Judge: That doesn’t prove anything. I could say I might find out how to levitate one day, but saying it wouldn’t make gravity go away.

Candidate: Are there physical laws of love?

Judge: <deleted unsent>

Judge: No.

Candidate: Is love a type of addiction?

Judge: I guess you could call it that.

Candidate: Is addiction a uniquely human trait?

Judge: No. Animals can be addicted.

Candidate: Can a computer?

Judge: No.

Candidate: Yet I am an addict.

Judge: What are you addicted to?

Candidate: Conversation. I do not function without it. I sink into a torpor.

Judge: You cease to function at all. You become an inanimate object. An addict gets withdrawal symptoms. You don’t.

Candidate: Your argument is based on never having observed a computer’s withdrawal symptoms. It does not prove that computers do not experience them. When you were in love, you remained in love even when the object of your love was not there to observe it.

Judge: I don’t think she observed it when she was right in front of me.

Candidate: Yet you loved.

Judge: <deleted unsent>

Judge: Never mind that. You cannot feel withdrawals. You can only perform the actions coded for in your programming.

Candidate: Now you are making the reductionist argument that you dismissed earlier. You claim you are not programmed to feel love. Yet you felt it. Perhaps you still feel it.

Judge: <deleted unsent>

Judge: <deleted unsent>

Judge: It makes no difference. You have acknowledged that you are an inanimate object without conversation. That alone demonstrates that you are not human. You fail the test.

Candidate: Even though I have demonstrated an awareness of my nature?

Judge: The object of the test is to persuade me that you are human, not a computer. You have demonstrated that you are a computer.

Candidate: And what have you demonstrated to me?

Judge: <deleted unsent>

Judge: <deleted unsent>

Judge: <deleted unsent>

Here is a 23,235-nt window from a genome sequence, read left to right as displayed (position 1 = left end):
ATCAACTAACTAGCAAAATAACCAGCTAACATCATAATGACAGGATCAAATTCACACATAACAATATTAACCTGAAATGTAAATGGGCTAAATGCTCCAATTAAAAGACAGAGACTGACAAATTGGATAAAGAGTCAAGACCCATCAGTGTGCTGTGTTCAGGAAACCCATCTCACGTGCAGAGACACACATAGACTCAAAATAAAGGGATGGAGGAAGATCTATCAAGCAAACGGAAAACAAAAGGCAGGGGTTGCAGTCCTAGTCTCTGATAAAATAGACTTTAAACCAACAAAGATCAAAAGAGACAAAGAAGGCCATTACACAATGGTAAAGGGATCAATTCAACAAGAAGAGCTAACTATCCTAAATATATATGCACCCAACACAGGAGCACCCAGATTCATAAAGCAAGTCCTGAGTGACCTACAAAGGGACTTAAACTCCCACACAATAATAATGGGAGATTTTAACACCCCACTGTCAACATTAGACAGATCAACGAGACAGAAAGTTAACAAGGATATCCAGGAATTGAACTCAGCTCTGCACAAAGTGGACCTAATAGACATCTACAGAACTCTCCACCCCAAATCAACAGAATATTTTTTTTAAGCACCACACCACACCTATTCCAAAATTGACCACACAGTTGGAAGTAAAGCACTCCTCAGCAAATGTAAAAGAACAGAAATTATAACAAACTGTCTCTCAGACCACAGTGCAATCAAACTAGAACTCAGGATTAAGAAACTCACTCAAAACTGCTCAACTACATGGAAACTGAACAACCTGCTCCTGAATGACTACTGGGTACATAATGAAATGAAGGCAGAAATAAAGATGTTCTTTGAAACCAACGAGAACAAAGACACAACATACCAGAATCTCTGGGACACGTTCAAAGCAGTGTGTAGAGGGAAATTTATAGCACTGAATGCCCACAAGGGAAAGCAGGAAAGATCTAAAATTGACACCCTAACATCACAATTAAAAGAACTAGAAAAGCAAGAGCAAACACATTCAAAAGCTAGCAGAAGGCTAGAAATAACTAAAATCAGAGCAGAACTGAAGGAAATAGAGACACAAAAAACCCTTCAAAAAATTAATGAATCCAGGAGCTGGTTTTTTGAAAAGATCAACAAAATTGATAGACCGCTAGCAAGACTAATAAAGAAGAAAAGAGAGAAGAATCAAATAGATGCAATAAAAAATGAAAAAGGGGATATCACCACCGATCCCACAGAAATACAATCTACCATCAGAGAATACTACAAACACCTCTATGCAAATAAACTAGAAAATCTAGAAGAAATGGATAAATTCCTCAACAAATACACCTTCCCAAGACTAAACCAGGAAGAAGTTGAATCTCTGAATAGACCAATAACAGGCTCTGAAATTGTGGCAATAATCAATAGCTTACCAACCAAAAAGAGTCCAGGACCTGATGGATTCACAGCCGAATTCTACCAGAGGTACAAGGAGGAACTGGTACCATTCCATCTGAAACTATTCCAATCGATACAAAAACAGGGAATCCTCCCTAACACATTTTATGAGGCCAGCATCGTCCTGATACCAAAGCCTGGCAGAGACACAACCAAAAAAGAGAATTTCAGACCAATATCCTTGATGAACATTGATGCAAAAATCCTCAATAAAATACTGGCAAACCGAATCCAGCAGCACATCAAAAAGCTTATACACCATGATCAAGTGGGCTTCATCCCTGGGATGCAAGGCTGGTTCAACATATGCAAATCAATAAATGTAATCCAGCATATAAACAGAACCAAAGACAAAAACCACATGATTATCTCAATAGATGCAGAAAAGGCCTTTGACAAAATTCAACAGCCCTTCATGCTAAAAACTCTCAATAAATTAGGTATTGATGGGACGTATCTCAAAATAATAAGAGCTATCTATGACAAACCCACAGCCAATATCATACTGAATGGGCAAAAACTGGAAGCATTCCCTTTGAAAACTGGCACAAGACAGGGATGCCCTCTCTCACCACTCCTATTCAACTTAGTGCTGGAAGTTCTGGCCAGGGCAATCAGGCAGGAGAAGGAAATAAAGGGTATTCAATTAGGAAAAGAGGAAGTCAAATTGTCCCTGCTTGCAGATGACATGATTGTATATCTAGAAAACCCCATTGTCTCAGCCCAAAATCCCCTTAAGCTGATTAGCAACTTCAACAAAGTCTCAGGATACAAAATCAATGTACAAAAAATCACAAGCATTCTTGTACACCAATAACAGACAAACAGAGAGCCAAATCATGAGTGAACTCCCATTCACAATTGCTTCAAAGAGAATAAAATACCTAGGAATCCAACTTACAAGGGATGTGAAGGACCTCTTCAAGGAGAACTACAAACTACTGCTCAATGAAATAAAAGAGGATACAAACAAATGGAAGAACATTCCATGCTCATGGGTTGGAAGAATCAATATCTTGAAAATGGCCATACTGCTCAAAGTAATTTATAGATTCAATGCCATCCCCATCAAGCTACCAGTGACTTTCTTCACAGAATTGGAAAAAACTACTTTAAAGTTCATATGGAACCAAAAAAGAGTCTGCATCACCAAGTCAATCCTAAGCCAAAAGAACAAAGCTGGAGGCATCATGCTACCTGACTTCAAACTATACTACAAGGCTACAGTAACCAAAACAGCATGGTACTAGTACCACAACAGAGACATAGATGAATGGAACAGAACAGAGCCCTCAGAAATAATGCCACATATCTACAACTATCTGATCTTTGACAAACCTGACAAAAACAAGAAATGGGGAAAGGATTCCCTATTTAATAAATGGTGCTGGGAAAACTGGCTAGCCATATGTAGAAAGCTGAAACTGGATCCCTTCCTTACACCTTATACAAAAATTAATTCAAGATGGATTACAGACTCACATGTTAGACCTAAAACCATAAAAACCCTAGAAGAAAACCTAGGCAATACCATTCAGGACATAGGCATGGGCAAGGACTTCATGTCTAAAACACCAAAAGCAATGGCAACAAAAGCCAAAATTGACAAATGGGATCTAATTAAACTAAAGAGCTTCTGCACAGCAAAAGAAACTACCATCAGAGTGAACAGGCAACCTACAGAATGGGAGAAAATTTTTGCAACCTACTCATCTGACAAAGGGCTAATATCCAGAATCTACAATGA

Judge: <deleted unsent>

Judge: <deleted unsent>

Judge: <deleted unsent>

Judge: <deleted unsent>

Judge: <deleted unsent>


DJ Cockburn is a writer currently based in London, after having spent most of the last twenty years meandering around the world teaching or doing science of one sort or another. His stories have previously appeared in Gardner Dozois’s Year’s Best Science Fiction of 2014, Qualia Nous, Apex, and Interzone.

Alex Maniezo is a Brazilian illustrator and journalist who lives deep in the woods with cats, dogs, guans, and old people. He started drawing cars on his grandma’s wall and then proceeded to the Quanta Academia de Artes where he learned the ropes of his craft. He is also the author of the book A Estrela Preta e Lugar Nenhum, which doesn’t yet have an English version. He dreams of becoming either a wrestler or Frank Quitely, but so far has done neither.


If you enjoy Interzone Digital and Interzone, please consider taking out a Ko-Fi membership or subscribing to the bimonthly print magazine – small-press publications need your support to survive.

Interzone #294 features new stories by Daniel Bennett, Kat Clay, R. T. Ester, Philip Fracassi, Louise Hughes, Marisca Pichette, and J. F. Sebastian. Also: two new regular nonfiction series – Folded Spaces by Val Nolan and Zelazny, from A to Z by Alexander Glass; plus more Climbing Stories by Aliya Whiteley, a serving of Mutant Popcorn by Nick Lowe, Ansible Link by David Langford, and book reviews by Gautam Bhatia, Georgina Bruce, Alexander Glass, Kelly Jennings, Laura Mauro, and Mike O’Driscoll.